Anti-Computer Strategies

There are some specific strategies to play well against computers. These strategies aim to take advantage of types of positions where computers play poorly, and avoid positions that computers handle well.

Play Your Usual Game: The first point to consider is to simply play normally. If you have a strong game, just play your normal game.

Play Positionally (Quietly): The general rule is that computers are great at analysing tactics, but poor at playing slower, positional chess. You can often do better against computers if you don’t give them an obvious tactical move to play. Usually they have lots of general rules about how to play positionally, but they don’t “understand” it all properly.

Play Endgames: Computers are generally weaker at endgames. So this strategy means playing endgames means ones where there’s still quite a lot of pawns on the board. Computers often don’t understand endgame positions very well. So to beat a computer, you can often swap pieces down to a simplified position.

The caveat to this strategy is that if there are only a few pieces left, and if the computer uses an “endgame database”, then it will play the endgame utterly perfectly for those positions! So that’s why you might avoid endgames with only 5 or 6 pieces left on the board!

Another caveat to the “play endgames” strategy is that some types of endgames are quite tactical, and the computer can often play them extremely well. This includes: Queen endings, double rook endgames, and semi-endings. Better to try single rook endings, or endgames with Bishops and Knights.

Direct King attacks: It may be surprising, but computers are often quite poor at defending against a longer, strategic attack, such as a pawn storm or a piece storm. If you have an attacking position built up over time, with a closed center, you can often successfully launch an attack against the computer. This works because computers can analyse 5 or so moves ahead, but they really cannot see 10 moves ahead. And they often do not recognize that you are building up an attack against their King, and don’t know what defensive setups to use against whichever style of attack you are preparing.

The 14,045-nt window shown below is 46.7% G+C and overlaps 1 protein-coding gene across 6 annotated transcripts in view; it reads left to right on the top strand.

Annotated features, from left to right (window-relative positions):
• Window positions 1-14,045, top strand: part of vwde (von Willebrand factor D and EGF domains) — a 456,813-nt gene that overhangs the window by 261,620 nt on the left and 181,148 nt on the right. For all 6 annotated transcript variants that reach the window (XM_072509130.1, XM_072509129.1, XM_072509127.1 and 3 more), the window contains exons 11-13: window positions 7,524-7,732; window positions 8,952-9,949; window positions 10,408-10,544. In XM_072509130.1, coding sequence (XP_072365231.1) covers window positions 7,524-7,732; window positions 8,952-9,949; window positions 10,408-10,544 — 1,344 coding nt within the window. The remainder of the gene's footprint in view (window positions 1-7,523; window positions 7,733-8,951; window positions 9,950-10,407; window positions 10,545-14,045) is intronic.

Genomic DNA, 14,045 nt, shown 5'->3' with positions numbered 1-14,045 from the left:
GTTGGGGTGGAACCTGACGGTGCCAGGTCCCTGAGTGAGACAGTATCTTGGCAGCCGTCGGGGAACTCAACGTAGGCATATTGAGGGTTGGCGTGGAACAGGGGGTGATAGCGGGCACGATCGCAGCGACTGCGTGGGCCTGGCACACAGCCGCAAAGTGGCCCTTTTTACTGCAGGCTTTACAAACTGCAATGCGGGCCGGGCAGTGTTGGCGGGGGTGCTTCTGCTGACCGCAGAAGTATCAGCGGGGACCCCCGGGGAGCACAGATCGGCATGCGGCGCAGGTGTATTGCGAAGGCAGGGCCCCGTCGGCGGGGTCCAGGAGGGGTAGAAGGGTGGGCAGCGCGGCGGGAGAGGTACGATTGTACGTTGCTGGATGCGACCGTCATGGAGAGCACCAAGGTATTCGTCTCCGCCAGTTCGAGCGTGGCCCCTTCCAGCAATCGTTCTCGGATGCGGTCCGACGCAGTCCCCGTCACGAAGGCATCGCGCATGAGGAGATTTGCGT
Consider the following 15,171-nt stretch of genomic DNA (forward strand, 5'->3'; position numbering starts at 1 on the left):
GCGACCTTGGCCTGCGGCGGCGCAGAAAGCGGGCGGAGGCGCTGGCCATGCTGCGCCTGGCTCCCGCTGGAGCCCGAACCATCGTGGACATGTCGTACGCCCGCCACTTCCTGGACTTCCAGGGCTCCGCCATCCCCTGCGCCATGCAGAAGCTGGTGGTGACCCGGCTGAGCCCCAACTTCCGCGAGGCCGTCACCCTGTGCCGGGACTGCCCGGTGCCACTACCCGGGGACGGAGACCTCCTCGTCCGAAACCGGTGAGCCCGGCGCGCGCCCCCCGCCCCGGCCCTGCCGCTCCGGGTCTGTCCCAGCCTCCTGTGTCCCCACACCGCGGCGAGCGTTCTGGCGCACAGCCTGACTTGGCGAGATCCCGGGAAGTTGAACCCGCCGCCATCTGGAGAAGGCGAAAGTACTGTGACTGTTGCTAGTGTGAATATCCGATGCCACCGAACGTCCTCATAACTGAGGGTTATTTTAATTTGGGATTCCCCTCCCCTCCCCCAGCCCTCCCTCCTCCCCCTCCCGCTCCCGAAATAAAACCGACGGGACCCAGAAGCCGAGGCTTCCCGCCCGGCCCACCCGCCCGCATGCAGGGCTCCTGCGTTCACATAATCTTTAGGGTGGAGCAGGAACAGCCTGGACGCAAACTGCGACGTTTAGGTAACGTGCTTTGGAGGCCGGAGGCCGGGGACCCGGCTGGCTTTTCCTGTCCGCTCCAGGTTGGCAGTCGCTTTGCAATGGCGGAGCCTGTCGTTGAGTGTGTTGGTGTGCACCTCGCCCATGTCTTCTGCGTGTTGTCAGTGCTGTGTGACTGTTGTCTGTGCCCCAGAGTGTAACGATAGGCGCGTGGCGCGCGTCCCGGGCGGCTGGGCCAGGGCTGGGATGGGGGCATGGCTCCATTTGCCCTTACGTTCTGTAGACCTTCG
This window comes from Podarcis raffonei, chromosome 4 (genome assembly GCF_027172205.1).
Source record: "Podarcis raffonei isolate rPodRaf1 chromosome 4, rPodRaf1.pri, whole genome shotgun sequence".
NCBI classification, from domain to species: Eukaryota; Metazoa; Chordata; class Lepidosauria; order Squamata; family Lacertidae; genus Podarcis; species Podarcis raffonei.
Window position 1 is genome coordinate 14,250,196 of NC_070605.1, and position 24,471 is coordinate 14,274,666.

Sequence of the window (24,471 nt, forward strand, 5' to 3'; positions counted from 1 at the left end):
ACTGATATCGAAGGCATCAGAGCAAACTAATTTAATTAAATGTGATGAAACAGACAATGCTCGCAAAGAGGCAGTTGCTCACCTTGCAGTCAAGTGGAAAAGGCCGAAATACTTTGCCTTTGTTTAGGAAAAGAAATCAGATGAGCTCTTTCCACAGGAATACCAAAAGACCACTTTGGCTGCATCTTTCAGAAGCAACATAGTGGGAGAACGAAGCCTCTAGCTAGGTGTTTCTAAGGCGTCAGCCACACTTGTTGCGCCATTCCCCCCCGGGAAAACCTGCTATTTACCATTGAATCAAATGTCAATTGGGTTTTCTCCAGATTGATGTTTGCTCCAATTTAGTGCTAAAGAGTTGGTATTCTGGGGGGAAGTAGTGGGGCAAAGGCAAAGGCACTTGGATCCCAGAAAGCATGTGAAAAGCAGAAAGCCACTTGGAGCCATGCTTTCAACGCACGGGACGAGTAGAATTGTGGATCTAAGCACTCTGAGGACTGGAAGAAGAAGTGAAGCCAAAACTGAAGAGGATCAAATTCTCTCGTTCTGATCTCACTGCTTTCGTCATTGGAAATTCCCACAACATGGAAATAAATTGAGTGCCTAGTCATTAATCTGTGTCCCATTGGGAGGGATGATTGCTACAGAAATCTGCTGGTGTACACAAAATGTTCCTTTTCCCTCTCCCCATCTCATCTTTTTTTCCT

Amass Pieces Kingside: An interesting and fun strategy that can be effective against computers is to castle the same side as the computer, then amass pieces on that side for an attack. For example, you might setup with h3, g4, Ng3, Bg2, Kh1, Rg1. Or get both your Rooks in front of your King on g2 and h2. You can then do a pawn storm (on the same side as both kings) or do a “piece storm” of the pieces in front of your Kingside pawns. This can work particularly well if the computer’s Queen has been diverted by the bait of a pawn or two on the Queenside. Sometimes you can get quite amusing positions where the computer has total domination of the Queenside, total destruction of your Queenside pawns, and yet all your pieces are in one corner of the board (your King’s corner). Your pieces then launch out down the Kingside and crush the enemy’s King. The computer has no idea what’s happening.

Tactical Errors: The traditional view on computer is to avoid tactics, because they are good at tactics. But there are some types of tactics where they are woefully inadequate: smothered pieces, trapped pieces, and fortress positions. The reason that computers are poor at these tactics is that they involve many moves, not just a few, and may even involve concepts of “never” or “infinity”. Computers will often not recognize the risk that one of their pieces will become smothered or trapped forever. You can biff a Knight or Bishop with pawns until it’s in the back row, and then smother it by closing a pawn chain. Or you can offer the computer a free pawn whereby their Bishop or Knight will become trapped on your side, but the computer cannot see it because the trapped piece cannot be immediately captured. But take care with the trapped pieces trick, because computers are amazing at finding tactical tricks to extract their trapped piece once it comes under attack.

Related Chess Tactics

Read more about these related chess strategies: